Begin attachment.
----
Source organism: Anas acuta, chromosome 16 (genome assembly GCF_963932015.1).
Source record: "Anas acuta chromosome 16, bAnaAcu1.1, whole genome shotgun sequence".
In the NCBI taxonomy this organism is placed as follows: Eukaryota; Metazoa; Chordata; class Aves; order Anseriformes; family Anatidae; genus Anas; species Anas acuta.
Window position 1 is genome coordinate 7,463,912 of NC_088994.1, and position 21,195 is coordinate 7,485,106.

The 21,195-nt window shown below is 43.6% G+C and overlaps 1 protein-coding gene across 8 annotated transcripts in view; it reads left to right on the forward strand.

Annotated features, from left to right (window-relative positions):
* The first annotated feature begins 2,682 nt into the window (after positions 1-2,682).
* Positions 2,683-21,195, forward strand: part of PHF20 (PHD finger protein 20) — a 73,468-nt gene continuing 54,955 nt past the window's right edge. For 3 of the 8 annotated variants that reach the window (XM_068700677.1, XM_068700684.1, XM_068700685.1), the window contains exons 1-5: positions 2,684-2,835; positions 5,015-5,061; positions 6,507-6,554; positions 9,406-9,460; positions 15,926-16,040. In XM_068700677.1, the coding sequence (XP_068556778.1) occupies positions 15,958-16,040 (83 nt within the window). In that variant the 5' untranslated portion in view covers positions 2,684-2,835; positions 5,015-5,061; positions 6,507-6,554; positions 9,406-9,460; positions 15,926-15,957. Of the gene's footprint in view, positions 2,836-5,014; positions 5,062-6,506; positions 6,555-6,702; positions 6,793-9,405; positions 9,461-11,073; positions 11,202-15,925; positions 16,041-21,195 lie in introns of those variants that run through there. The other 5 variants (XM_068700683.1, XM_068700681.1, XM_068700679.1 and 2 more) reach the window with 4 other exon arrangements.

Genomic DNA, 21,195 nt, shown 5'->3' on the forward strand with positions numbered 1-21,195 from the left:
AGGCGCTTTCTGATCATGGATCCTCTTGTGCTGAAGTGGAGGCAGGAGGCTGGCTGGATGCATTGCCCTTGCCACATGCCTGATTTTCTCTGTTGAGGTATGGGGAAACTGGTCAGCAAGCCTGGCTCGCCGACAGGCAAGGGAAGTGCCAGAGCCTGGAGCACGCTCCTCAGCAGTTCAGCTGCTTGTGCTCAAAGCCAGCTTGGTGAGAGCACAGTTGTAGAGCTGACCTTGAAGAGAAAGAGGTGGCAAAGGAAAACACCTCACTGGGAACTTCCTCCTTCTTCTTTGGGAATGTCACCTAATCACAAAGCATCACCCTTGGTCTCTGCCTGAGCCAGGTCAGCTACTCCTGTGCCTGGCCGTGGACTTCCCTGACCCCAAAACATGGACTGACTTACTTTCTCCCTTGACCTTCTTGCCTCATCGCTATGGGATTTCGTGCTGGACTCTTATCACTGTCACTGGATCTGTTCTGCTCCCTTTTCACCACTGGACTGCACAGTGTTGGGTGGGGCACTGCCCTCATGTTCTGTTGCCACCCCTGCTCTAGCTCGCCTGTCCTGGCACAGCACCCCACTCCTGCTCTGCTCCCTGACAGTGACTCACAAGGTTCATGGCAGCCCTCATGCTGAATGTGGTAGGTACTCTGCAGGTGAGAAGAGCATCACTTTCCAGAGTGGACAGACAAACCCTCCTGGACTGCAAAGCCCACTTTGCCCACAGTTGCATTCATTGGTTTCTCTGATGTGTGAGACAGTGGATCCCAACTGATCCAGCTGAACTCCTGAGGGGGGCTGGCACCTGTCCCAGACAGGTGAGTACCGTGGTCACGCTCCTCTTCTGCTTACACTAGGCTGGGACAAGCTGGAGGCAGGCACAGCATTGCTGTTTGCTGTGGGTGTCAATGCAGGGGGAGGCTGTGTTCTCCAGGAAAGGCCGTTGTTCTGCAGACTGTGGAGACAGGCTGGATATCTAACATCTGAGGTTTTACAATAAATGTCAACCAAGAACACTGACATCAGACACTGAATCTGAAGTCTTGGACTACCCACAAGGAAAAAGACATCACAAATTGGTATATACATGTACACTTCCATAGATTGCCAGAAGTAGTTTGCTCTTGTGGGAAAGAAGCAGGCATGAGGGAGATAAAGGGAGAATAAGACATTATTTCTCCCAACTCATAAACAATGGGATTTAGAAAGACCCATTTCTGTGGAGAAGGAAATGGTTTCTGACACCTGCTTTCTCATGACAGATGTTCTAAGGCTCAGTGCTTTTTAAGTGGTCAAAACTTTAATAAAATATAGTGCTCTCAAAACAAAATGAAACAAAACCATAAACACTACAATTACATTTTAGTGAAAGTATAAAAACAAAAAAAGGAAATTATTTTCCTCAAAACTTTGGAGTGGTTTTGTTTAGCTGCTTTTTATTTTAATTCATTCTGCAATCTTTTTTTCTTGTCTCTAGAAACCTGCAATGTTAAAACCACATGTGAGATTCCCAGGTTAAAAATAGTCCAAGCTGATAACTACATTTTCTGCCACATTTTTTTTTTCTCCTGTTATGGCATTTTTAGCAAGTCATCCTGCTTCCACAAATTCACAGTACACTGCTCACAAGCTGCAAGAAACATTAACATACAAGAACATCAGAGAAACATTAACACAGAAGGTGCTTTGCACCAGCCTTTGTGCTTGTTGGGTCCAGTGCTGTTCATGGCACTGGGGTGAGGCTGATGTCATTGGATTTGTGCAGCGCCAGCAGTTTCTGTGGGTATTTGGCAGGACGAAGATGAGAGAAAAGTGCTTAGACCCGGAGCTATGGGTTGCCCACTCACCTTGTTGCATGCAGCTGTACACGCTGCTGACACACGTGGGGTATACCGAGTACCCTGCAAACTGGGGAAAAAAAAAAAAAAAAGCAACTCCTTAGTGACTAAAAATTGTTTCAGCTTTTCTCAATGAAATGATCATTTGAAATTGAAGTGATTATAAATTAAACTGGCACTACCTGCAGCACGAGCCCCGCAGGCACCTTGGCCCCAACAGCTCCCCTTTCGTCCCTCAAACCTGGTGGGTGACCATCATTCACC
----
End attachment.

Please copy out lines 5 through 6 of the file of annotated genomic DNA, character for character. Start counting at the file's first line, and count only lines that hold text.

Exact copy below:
The 21,195-nt window shown below is 43.6% G+C and overlaps 1 protein-coding gene across 8 annotated transcripts in view; it reads left to right on the forward strand.

Annotated features, from left to right (window-relative positions):